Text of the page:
In cultural appropriation the appropriator is praised for the adoption of one’s culture while the creators of that culture are criticized for representing their unique culture (Young 2010). This is especially true within African-American culture. When someone adopts the culture by wearing dreadlocks, cornrows, or by having big booty and baby hairs (Brown 2014), they are automatically praised. Yet, when a black woman or man lives everyday life with these culturally related circumstances, they are bashed and ridiculed. There is a thin line between appreciation and appropriation of a culture. However not many people are aware of how to respectfully exemplify a culture. Whether or not the representation of a culture is appropriate, it often fails to be nothing but offensive when it is appears in media platforms.

Brown, Kara. “The Problem With Baby Hairs, ‘Urban’ and the Fashion Industry” Jezebel. 17 September 2014.

Young, James. “What is Cultural Appropriation” in Cultural Appropriation and the Arts. Wiley Blackwell, 2010.

Young, James and Conrad G. Brunk. “Introduction” and “‘Nothing Comes from Nowhere’: Reflections on Cultural Appropriation as the Representation of Other Cultures” in The Ethics of Cultural Appropriation. Wiley Blackwell, 2012.  

RACE/GENDER

 

“When the content of the media plays on negative racial images, even if these themes are ridiculed, prejudiced persons interpret the message as supporting their bigoted attitudes rather than rejecting or changing them.” (Wilson et al., 48)

Prejudice and racism will always be depicted in the news and media no matter how much society has progressed. When the news offers coverage on minorities instead of the White majority, the term “non-whites” take place as “problem-people” conveying the false reality that every problem in society is due to “non-whites” (Wilson et al., 136). Throughout news history, any threatening issue against White-America is broadcasted and delivered to audiences who already have absorbed the idea that non-whites, such as Blacks, Hispanics, Native Americans and Asians are a threat. Attitudes amongst these racial groups are unfairly insensitive and very racially depicted on the news.

Over the weekend, many people were either devastated or ecstatic over the Bronco’s win of the 50th Super Bowl, as well as keeping this year’s half-time performance on the tip of their tongues. There is never a time Beyoncé is afraid to dominant and shine on stage. She took stage during half-time to perform alongside Coldplay and Bruno Mars, but it was her performance alone that created such uproar for right-wing conservative media outlets, such as Fox News. Beyoncé’s newly released single “Formation,” which depicts an empowering image of the brutality of police towards Blacks. The song contributes to the hashtag movement #BlackLivesMatter (Kerr-Dineen) as well as her own pride and self-love of being an African-American woman. Despite the fact that February is Black History month (or the fact that Beyonce has a great PR team), Fox News deliberately bashed her feministic and empowering performance stating that it promoted oppression towards police (Kerr-Dineen) whom only protect lives and ensure safety. In America’s history, Blacks were the definite objects of fear and threat despite how brutally harsh they were treated for the ways in which they attempted to fight for full civil rights. They insist that the performance was offensive and politically afflicted with the Black Panthers Party and its strong militia due to the way Beyonce and her back-up dancers were dressed. Fox News reporter states that “Beyonce dressed up in a tribute to the Black Panthers, went to a Malcolm X formation. And the song, the lyrics, which I couldn’t make out a syllable, were basically telling cops to stop shooting blacks!” (Kerr-Dineen). Not only that but Fox News, notorious for being racially biased, contributed to their existing platform stating that Beyonce’s performance was a “rallying cry for the Black Lives Matter movement” (Kerr-Dineen). Fox News inaccurately portrayed Beyonce, a strong, proud Black woman, as misusing her fame to send a message about the ongoing issue of racism in the news media during a weekend where it should have been about football, and only football.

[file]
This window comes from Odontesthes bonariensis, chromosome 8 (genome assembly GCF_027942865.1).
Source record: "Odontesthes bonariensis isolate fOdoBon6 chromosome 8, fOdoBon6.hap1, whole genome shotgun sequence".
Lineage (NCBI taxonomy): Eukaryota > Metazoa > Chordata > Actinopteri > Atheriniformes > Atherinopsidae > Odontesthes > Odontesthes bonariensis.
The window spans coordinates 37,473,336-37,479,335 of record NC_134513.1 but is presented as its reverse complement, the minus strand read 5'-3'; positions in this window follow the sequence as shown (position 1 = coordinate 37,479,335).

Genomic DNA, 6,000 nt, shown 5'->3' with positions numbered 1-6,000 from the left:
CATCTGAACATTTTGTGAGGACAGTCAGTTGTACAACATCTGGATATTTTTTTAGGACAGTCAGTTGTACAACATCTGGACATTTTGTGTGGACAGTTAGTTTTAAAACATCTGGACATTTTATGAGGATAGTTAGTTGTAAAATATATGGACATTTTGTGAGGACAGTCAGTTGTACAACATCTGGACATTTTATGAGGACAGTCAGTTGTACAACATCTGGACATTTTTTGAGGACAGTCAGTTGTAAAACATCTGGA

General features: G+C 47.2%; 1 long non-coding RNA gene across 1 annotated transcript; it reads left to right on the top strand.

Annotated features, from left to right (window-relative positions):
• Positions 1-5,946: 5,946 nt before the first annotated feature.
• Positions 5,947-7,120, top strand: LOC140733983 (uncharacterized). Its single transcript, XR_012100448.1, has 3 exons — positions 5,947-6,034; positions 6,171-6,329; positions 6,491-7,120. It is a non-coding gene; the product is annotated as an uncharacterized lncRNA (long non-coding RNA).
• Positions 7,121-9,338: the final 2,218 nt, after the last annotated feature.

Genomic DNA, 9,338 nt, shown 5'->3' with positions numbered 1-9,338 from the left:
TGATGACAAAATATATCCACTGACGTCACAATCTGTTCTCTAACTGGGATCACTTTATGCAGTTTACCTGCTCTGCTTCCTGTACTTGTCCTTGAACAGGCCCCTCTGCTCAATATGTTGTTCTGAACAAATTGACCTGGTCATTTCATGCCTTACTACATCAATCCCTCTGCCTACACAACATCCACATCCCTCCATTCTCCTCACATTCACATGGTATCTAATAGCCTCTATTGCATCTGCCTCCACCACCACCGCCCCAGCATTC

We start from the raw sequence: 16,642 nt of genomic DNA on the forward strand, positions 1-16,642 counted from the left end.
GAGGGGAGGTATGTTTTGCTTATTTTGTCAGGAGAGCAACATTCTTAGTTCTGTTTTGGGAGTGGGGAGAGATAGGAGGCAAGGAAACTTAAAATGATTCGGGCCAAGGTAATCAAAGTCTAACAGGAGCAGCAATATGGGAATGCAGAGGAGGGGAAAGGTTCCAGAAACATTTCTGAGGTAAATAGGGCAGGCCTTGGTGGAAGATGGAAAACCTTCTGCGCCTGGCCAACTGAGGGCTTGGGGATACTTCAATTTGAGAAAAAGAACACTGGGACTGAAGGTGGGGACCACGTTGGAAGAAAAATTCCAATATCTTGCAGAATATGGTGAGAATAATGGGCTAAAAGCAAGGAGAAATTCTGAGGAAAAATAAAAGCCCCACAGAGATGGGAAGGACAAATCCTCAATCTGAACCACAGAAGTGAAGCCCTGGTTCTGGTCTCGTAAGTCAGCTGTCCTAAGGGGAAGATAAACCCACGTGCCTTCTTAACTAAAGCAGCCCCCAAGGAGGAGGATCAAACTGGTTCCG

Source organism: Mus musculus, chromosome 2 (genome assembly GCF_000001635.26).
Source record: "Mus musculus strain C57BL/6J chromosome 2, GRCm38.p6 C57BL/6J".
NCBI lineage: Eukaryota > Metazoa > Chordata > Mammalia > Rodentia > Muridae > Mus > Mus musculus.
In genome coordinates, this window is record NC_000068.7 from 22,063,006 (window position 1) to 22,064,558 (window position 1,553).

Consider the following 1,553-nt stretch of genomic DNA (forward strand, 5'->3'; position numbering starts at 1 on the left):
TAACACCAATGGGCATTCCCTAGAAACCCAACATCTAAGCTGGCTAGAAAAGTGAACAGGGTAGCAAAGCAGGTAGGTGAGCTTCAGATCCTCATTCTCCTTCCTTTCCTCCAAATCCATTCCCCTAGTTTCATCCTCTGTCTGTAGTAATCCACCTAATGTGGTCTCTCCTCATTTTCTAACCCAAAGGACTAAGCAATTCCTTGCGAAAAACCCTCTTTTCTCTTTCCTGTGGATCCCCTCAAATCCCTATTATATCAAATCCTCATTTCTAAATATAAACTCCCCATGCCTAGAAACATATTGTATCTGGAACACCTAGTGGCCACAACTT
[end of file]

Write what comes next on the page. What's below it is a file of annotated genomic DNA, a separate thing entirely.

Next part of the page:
Kerr-Dineen, Luke. “Fox News Slams Beyoncé’s ‘outrageous’ Super Bowl Performance.” For The Win. USA Today, 09 Feb. 2016. Web. 11 Feb. 2016.

Wilson, Clint C., Félix Gutiérrez, and Lena M. Chao. Racism, Sexism, and the Media: Multicultural Issues into the New Communications Age. Thousand Oaks: SAGE Publications, 2013. Print.

Beyoncé’s Superbowl Controversy in the Media

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Beyonce during Super Bowl 50, at Levi’s Stadium. (Matthew Emmons / USA Today)

 

A controversial issue in the media right now is that of Beyoncé’s Super Bowl Sunday performance this past weekend. The superstar performed her brand new song “Formation,” which references the “Black Lives Matter” campaign as well as gives a tribute to the Black Panthers with similar looking costumes. She received major backlash from many media outlets, a major one being FOX News, in these past couple of days. One of the most noted adverse reactions was from former New York City mayor, Rudy Giuliani. Giuliani criticized Beyoncé for calling out the very cops who protect her everyday. He said because she is someone of such stature and fame, she is heavily reliant on outside forces such as the police to keep her safe and therefore should not be turning her back on them. The “Black Lives Matter” campaign rides heavily on the issues of police brutality and the shooting of harmless African American people just because of the color of their skin. Much of their crusade is to defeat racist ideals within law enforcement and politics. I commend Beyoncé for using her immense power across the nation to highlight a real world issue of today. She will not be the one to stand back, she feels the need to advocate for what is right because of the immense fame and platform that she possesses. “The media often disregards women as leaders and are more likely to portray them as individuals rather than groups, victims instead of heroines, and sexual figures as opposed to thinkers” (Wilson, Gutierrez, Chao, pg. 145). After her performance, Beyoncé was seen as an individual standing out for a certain cause, while she is not the only one speaking on this matter. What made her performance so controversial was that she is not usually one of such fame to take major stands on controversial issues. Because she is such a megastar, someone that virtually people of all cultures like and listen to, her stance on the topic made her different to other superstars. Also, because of Beyoncé’s immense beauty and physique, she is not often seen as a political activist and thinker of today, she is seen as a hyper sexualized woman, not capable of any real and deep thought. Society thinks that someone with that mount of beauty cannot be capable of critical thought and activism.